Director: Jon Amiel, Julia Holmes, Thomas Carter, Nick Copus, Mark Tinker, Rachel Goldbeard, Russell Fine, etc.
Script: Bryan Fuller, Neil Gaiman, Michael Green, Holly Moyer, Anne Kenney, etc.
Cast: Ricky Whittle, Emily Browning, Yetide Badaki, Ian McShane, Bruce Langley, Omid Abtahi, Crispin Glover, Danny Trejo, Orlando Jones, etc.
Running time: 600 minutes
Year: 2021
Certificate: 18

One thing that I’ve noticed about a lot of TV series these days is that most of them have some good ideas at their core and then those clever ideas are stretched out almost to breaking point over an overly prolonged period of time, and American Gods is one such series. The first series is still probably the strongest, story-wise, as it had more of a defined story arc and had a clear and definite conclusion, whereas the two follow-up seasons are mostly focussed on the, albeit, interesting characters and their complex back-stories and interactions with one another.

Season Three moves most of the action to an out-of-the-way township that Wednesday (Ian McShane) sends his son, Shadow Moon (Ricky Whittle), to, in order to keep him safe, or so he says, while he’s gathering his legions, ready for the big battle between the old gods, which Mr Wednesday (aka Odin) represents, and the new gods, which Mr World (Crispin Glover) leads. But it becomes quickly apparent that nothing is as it seems and that even in seemingly tranquil Lakeside something is amiss, and the townsfolk are hiding a terrible secret, which Shadow slowly unravels while he stays there. In fact, the Lakeside mystery is one of the best things about the third series with a more qualifable scenario that one can understand, or at least to a degree.

There are plenty of twists and turns during the series and, if you like the characters – as I do – then there’s much to enjoy; whether it’s following Laura Moon’s quest to kill Wednesday, or the goddess Bilquis’s journey of self-discovery, alongside the changing temperament of the going-crazier-by-the-day Technical Boy. We’re also introduced to some new characters, namely Cordelia Diaz, Mr Wednesday’s new PA, and Liam Doyle, a new Leprechaun, who helps Laura procure the god-killing lance she needs to finish off Odin.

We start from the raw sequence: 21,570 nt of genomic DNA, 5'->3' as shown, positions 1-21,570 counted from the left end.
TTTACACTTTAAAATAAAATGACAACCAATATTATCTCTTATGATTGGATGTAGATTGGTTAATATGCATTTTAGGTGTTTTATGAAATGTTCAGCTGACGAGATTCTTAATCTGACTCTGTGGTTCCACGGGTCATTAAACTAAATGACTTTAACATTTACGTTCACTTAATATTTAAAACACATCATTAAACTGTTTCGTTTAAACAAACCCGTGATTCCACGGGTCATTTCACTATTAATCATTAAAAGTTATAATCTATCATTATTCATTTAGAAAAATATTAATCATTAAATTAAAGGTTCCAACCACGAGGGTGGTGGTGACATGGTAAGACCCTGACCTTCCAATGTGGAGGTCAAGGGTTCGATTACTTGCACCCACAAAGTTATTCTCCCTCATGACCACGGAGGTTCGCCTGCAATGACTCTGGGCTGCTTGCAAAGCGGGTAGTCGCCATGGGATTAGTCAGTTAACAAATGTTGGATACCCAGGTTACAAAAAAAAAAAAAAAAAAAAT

As always, the acting is top notch, as is the cinephotography and music score; this is a high-end production, make no mistake. However, I sometimes get the sense that the filmmakers have been given an amazing tool box to play with and have therefore decided to cram in as much cool stuff as possible, as well as the kitchen sink, regardless of whether or not the story really needs those flash visuals and cool sound effects. Regardless, American Gods is still a stunning series to watch, with many shots having the ability to double as breath-taking paintings too.

While it’s not going to be to everyone’s tastes – there’s quite a bit of extreme violence/bloodshed in it, and a gay sex scene as part of a gay orgy sequence – American Gods still has a lot going for it and I, for one, will be looking out for Season Four once it arrives. What’s not to like about a series that has episodes with headings like: The Rapture of Burning and Tears of the Wrath-bearing tree! I only hope that the creators don’t over-stretch it out too much and therefore have their worthy creation overstay its welcome.

Studiocanal is distributing American Gods on Blu-ray. Special features include:

Shadow’s History (6 mins) – This is actually quite a good way to summarise the story so far, hence is a useful reminder of what’s gone before, plus it’s nice to see some sequences involving the younger Shadow Moon as he’s growing up.

Why watch (1:12mins) – A talking heads PR fluff piece; it does have one amusing reference though to Ricky taking his shirt off a lot though!

Character spots – Several less-than-one-minute pieces-to-camera of the actors talking about their characters. I’m not sure I agree with Mr Ibis’s declaration that we will understand his character’s motivation more by watching the third series!

Describe Series 3 with emojis – Similar to the character spots only this time the cast try to sum up the series with emojis, with some interesting results. The head exploding emoji seems to be a popular one to summarise the show…

American Gods Season Three
Justin Richards reviews Season Three of Neil Gaiman's 'American Gods'.
3.5Overall Score
Reader Rating: (0 Votes)

About The Author

After a lengthy stint as a print journalist, Justin now works as a TV and film producer for Bazooka Bunny. He's always been interested in genre films and TV and has continued to work in that area in his new day-job. His written work has appeared in the darker recesses of the internet and in various niche publications, including ITNOW, The Darkside, Is it Uncut?, Impact and Deranged. When he’s not running around on set, or sat hunched over a sticky, crumb-laden keyboard, he’s paying good money to have people in pyjamas try and kick him repeatedly in the face.

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